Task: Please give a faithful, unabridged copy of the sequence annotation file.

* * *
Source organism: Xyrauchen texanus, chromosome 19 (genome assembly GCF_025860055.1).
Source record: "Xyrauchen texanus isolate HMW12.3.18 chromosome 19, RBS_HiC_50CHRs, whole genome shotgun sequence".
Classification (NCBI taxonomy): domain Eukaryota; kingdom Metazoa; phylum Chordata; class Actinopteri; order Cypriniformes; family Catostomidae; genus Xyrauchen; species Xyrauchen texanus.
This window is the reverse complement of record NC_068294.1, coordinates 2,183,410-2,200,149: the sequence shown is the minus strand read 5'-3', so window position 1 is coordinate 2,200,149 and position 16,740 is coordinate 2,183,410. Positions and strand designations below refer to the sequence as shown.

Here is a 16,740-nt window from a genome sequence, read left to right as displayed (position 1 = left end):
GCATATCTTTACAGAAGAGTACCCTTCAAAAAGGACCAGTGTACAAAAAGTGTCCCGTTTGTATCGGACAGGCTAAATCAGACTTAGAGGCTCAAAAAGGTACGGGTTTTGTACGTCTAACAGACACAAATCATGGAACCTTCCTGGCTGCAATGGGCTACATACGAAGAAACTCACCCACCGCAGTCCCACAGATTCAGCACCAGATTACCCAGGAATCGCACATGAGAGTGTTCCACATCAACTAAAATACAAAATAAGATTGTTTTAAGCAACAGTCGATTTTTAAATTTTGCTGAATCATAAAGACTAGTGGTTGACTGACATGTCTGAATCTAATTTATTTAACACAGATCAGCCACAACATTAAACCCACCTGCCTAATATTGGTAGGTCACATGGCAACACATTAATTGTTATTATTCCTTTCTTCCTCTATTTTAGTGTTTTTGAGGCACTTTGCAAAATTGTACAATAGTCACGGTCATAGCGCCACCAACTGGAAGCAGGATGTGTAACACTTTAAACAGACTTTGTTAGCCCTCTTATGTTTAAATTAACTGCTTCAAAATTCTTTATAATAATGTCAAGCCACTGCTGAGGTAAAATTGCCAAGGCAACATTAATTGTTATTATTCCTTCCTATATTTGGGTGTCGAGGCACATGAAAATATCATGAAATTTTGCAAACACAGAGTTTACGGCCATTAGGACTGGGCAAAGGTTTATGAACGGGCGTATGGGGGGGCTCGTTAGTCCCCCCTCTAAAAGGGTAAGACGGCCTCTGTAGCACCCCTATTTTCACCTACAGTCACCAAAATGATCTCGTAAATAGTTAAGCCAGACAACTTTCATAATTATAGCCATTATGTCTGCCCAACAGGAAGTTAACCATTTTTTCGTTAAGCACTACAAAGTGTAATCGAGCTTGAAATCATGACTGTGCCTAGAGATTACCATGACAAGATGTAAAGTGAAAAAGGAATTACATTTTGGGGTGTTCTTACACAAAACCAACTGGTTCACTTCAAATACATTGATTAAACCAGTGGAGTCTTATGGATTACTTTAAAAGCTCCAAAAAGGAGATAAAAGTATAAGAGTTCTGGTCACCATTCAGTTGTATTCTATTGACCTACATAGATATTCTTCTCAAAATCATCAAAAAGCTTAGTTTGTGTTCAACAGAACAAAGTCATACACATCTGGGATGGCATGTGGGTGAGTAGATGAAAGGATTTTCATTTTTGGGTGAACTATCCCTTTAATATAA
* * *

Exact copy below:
Source organism: Xyrauchen texanus, chromosome 19 (genome assembly GCF_025860055.1).
Source record: "Xyrauchen texanus isolate HMW12.3.18 chromosome 19, RBS_HiC_50CHRs, whole genome shotgun sequence".
Classification (NCBI taxonomy): domain Eukaryota; kingdom Metazoa; phylum Chordata; class Actinopteri; order Cypriniformes; family Catostomidae; genus Xyrauchen; species Xyrauchen texanus.
This window is the reverse complement of record NC_068294.1, coordinates 2,183,410-2,200,149: the sequence shown is the minus strand read 5'-3', so window position 1 is coordinate 2,200,149 and position 16,740 is coordinate 2,183,410. Positions and strand designations below refer to the sequence as shown.

Here is a 16,740-nt window from a genome sequence, read left to right as displayed (position 1 = left end):
GCATATCTTTACAGAAGAGTACCCTTCAAAAAGGACCAGTGTACAAAAAGTGTCCCGTTTGTATCGGACAGGCTAAATCAGACTTAGAGGCTCAAAAAGGTACGGGTTTTGTACGTCTAACAGACACAAATCATGGAACCTTCCTGGCTGCAATGGGCTACATACGAAGAAACTCACCCACCGCAGTCCCACAGATTCAGCACCAGATTACCCAGGAATCGCACATGAGAGTGTTCCACATCAACTAAAATACAAAATAAGATTGTTTTAAGCAACAGTCGATTTTTAAATTTTGCTGAATCATAAAGACTAGTGGTTGACTGACATGTCTGAATCTAATTTATTTAACACAGATCAGCCACAACATTAAACCCACCTGCCTAATATTGGTAGGTCACATGGCAACACATTAATTGTTATTATTCCTTTCTTCCTCTATTTTAGTGTTTTTGAGGCACTTTGCAAAATTGTACAATAGTCACGGTCATAGCGCCACCAACTGGAAGCAGGATGTGTAACACTTTAAACAGACTTTGTTAGCCCTCTTATGTTTAAATTAACTGCTTCAAAATTCTTTATAATAATGTCAAGCCACTGCTGAGGTAAAATTGCCAAGGCAACATTAATTGTTATTATTCCTTCCTATATTTGGGTGTCGAGGCACATGAAAATATCATGAAATTTTGCAAACACAGAGTTTACGGCCATTAGGACTGGGCAAAGGTTTATGAACGGGCGTATGGGGGGGCTCGTTAGTCCCCCCTCTAAAAGGGTAAGACGGCCTCTGTAGCACCCCTATTTTCACCTACAGTCACCAAAATGATCTCGTAAATAGTTAAGCCAGACAACTTTCATAATTATAGCCATTATGTCTGCCCAACAGGAAGTTAACCATTTTTTCGTTAAGCACTACAAAGTGTAATCGAGCTTGAAATCATGACTGTGCCTAGAGATTACCATGACAAGATGTAAAGTGAAAAAGGAATTACATTTTGGGGTGTTCTTACACAAAACCAACTGGTTCACTTCAAATACATTGATTAAACCAGTGGAGTCTTATGGATTACTTTAAAAGCTCCAAAAAGGAGATAAAAGTATAAGAGTTCTGGTCACCATTCAGTTGTATTCTATTGACCTACATAGATATTCTTCTCAAAATCATCAAAAAGCTTAGTTTGTGTTCAACAGAACAAAGTCATACACATCTGGGATGGCATGTGGGTGAGTAGATGAAAGGATTTTCATTTTTGGGTGAACTATCCCTTTAATATAA